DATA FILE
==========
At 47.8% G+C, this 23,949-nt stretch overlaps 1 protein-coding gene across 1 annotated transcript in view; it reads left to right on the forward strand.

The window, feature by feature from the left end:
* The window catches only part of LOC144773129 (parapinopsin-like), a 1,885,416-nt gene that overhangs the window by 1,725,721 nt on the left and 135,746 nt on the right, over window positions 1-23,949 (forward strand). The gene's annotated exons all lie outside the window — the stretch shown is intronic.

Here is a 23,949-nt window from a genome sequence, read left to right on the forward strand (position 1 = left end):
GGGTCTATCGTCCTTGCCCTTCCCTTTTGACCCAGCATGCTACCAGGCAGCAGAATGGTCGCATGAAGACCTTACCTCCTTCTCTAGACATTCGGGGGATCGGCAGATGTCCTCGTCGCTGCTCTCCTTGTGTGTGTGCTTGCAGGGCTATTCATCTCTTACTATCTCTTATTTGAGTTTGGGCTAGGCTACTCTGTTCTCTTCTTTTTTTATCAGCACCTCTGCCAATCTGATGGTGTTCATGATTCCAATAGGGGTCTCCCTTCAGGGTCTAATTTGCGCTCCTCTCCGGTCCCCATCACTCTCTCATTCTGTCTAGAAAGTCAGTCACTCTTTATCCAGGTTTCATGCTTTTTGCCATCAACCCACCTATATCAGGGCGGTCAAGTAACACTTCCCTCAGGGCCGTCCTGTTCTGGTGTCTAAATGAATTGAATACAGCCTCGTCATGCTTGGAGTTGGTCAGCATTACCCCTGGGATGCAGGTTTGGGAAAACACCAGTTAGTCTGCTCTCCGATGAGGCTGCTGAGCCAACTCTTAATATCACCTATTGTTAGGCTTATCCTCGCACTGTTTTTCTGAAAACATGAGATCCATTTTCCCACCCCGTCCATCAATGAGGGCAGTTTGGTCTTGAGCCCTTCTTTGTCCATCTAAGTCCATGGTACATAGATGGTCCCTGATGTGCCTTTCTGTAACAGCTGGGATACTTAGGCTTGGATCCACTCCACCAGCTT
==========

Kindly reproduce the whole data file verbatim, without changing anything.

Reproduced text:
At 47.8% G+C, this 23,949-nt stretch overlaps 1 protein-coding gene across 1 annotated transcript in view; it reads left to right on the forward strand.

The window, feature by feature from the left end:
* The window catches only part of LOC144773129 (parapinopsin-like), a 1,885,416-nt gene that overhangs the window by 1,725,721 nt on the left and 135,746 nt on the right, over window positions 1-23,949 (forward strand). The gene's annotated exons all lie outside the window — the stretch shown is intronic.

Here is a 23,949-nt window from a genome sequence, read left to right on the forward strand (position 1 = left end):
GGGTCTATCGTCCTTGCCCTTCCCTTTTGACCCAGCATGCTACCAGGCAGCAGAATGGTCGCATGAAGACCTTACCTCCTTCTCTAGACATTCGGGGGATCGGCAGATGTCCTCGTCGCTGCTCTCCTTGTGTGTGTGCTTGCAGGGCTATTCATCTCTTACTATCTCTTATTTGAGTTTGGGCTAGGCTACTCTGTTCTCTTCTTTTTTTATCAGCACCTCTGCCAATCTGATGGTGTTCATGATTCCAATAGGGGTCTCCCTTCAGGGTCTAATTTGCGCTCCTCTCCGGTCCCCATCACTCTCTCATTCTGTCTAGAAAGTCAGTCACTCTTTATCCAGGTTTCATGCTTTTTGCCATCAACCCACCTATATCAGGGCGGTCAAGTAACACTTCCCTCAGGGCCGTCCTGTTCTGGTGTCTAAATGAATTGAATACAGCCTCGTCATGCTTGGAGTTGGTCAGCATTACCCCTGGGATGCAGGTTTGGGAAAACACCAGTTAGTCTGCTCTCCGATGAGGCTGCTGAGCCAACTCTTAATATCACCTATTGTTAGGCTTATCCTCGCACTGTTTTTCTGAAAACATGAGATCCATTTTCCCACCCCGTCCATCAATGAGGGCAGTTTGGTCTTGAGCCCTTCTTTGTCCATCTAAGTCCATGGTACATAGATGGTCCCTGATGTGCCTTTCTGTAACAGCTGGGATACTTAGGCTTGGATCCACTCCACCAGCTT